Especially when requirements change over the course of development, it is important to separate the substantial requirements from relicts of earlier solution approaches.
During development, the totality of implementation progress for all requirements offers a good overview of the implementation progress of the total system or of a subsystem (maturity level tracking).
If you want to systematically exploit the advantages of a requirements-driven process, then the process described above must be applied to all subsystems, including those of different development disciplines that are actually independent. Naturally, this also applies to diagnostics.
Today, spreadsheet-oriented tools and databases are usually used to manage requirements. Here, requirements are either not described formally, or they are only described formally in part. These tools must be flexible enough to capture and track all requirements – even those that are very fuzzy.
Regarding the specification, various other tools have become established in the various disciplines, e.g. modeling and authoring tools, which usually generate a formal specification. In contrast to user requirements, precise definition of the content is the primary goal and not flexibility, and this fundamental difference results in different, specialized tools. Consequently, classic requirement management tools can only be used meaningfully up to a certain level of detail. This also applies to diagnostics.
Standardized exchange formats are specially designed for a specific discipline. ODX, for example, specifies data that is relevant to the diagnostic tester. Exchange formats usually use a formal data model that assures a consistent specification that is complete in its details. On the other hand, these formats are too restrictive for formulating fuzzy requirements. Classic requirement management tools are well-suited to describing text-based diagnostic requirements. The standardized data exchange format ODX, meanwhile, would be unsuitable for describing or exchanging these text-based requirements, because it is too formal and precise.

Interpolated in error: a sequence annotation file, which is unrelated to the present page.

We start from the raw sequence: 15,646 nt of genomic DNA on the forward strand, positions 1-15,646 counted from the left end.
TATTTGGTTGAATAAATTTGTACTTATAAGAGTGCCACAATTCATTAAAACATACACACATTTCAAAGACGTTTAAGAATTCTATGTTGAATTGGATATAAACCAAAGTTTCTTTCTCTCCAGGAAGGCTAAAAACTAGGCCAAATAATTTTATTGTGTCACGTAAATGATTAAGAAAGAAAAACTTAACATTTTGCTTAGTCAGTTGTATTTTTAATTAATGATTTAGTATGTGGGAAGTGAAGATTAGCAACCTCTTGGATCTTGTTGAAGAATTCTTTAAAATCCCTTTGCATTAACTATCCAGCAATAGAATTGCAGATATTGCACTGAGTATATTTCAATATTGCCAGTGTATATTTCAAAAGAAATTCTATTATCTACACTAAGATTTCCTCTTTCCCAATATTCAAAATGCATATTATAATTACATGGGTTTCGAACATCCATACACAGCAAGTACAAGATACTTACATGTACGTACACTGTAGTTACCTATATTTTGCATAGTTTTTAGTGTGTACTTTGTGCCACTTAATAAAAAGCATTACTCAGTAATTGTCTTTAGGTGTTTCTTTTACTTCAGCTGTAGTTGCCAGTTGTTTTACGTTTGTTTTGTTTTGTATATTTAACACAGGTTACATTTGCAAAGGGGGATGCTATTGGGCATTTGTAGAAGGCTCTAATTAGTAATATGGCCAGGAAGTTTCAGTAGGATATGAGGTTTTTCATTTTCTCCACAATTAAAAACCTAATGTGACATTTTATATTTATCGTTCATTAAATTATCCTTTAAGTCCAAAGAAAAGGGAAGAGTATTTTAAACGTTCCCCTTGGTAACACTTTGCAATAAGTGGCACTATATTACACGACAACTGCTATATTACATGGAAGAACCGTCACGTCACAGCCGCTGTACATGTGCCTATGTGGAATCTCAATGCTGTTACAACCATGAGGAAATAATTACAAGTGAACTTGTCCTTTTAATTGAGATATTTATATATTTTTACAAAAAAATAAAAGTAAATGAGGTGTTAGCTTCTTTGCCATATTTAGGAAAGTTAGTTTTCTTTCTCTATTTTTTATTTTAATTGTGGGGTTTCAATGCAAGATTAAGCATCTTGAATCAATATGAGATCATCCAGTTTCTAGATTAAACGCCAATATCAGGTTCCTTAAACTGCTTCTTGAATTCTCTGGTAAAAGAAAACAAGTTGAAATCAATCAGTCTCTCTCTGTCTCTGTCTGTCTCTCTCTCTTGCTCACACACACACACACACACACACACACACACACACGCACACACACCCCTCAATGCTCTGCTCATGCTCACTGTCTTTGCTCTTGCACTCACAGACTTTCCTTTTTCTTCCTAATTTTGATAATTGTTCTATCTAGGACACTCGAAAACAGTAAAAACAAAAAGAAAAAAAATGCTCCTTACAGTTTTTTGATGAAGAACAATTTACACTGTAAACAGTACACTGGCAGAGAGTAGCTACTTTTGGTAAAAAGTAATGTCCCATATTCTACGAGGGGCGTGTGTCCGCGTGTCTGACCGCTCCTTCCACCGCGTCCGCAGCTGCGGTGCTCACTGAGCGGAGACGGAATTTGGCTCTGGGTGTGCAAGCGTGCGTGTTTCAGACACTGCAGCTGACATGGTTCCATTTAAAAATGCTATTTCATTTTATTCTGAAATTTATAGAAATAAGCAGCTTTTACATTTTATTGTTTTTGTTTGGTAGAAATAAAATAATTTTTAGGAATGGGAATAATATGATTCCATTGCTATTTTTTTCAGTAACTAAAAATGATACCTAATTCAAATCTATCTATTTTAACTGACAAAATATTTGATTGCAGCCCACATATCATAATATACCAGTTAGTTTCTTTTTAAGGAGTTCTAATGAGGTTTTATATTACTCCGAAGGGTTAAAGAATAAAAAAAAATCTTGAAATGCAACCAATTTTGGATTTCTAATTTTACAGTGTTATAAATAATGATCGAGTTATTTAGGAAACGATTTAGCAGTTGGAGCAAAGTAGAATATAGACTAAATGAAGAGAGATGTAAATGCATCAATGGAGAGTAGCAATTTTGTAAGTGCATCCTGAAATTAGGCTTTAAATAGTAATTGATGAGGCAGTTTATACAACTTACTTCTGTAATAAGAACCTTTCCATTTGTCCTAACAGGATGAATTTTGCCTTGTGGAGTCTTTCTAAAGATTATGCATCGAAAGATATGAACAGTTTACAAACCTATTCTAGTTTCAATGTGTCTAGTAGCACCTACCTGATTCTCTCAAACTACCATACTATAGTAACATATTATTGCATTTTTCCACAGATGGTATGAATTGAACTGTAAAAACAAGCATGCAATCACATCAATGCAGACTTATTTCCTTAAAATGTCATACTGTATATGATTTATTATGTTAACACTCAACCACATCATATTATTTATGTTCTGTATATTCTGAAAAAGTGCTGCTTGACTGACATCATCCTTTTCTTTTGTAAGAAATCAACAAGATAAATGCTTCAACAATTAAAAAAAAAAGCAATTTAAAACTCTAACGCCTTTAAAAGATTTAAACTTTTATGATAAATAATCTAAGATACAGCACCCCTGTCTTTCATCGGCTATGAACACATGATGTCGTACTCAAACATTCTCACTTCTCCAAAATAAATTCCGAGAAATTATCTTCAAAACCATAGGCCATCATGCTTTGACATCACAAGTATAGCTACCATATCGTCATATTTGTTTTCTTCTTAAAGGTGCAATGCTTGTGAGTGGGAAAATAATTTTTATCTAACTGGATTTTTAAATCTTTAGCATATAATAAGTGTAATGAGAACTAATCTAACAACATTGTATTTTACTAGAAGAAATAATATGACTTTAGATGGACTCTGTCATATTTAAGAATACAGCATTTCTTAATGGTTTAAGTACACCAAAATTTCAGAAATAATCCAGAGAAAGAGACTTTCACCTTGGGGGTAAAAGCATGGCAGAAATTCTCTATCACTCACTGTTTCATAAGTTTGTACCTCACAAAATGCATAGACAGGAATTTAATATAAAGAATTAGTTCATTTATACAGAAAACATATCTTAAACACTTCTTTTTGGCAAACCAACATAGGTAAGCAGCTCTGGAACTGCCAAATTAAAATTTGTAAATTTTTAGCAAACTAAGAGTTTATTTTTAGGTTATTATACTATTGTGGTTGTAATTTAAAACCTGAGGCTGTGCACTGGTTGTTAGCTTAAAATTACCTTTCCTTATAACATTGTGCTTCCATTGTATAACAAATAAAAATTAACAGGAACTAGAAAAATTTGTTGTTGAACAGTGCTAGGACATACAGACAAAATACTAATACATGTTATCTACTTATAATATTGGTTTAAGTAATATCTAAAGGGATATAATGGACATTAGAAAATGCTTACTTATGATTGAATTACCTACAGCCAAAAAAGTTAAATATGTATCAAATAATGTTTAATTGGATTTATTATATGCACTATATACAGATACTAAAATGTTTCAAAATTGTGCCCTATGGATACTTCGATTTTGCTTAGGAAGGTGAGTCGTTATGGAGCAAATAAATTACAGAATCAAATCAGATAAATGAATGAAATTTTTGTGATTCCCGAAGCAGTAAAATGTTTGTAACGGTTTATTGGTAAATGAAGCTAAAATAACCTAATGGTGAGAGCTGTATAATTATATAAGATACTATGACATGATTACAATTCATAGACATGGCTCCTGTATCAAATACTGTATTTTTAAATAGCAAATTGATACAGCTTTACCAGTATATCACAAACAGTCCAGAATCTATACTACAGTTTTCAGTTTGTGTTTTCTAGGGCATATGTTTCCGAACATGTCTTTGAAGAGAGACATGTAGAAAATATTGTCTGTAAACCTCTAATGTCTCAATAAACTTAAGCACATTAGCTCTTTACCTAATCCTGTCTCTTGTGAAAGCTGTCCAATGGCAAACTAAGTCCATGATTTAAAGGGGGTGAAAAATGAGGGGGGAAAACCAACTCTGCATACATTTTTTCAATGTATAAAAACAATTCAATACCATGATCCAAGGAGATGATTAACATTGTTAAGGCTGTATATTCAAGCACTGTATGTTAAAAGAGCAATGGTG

Today, AUTOSAR (AUTomotive Open System ARchitecture) is the reference architecture for ECU software in the automotive industry. AUTOSAR standardizes the description of individual component or vehicle functions and the description of the overall system.
The diagnostic software in AUTOSAR consists of the three basic software modules DCM, DEM and FIM.
The DCM (Diagnostic Communication Manager) implements diagnostic communications according to UDS and OBDII. The DEM (Diagnostic Event Manager) implements a fault memory and manages fault status and supplemental information on fault symptoms. In the case of active faults, the FIM (Function Inhibition Manager) prevents execution of certain functions and suppresses secondary errors.
DCM, DEM and FIM are configured by the ECU Configuration Description (ECUC). Their contents are best understood by illustrating how requirements relate to the configuration of software components.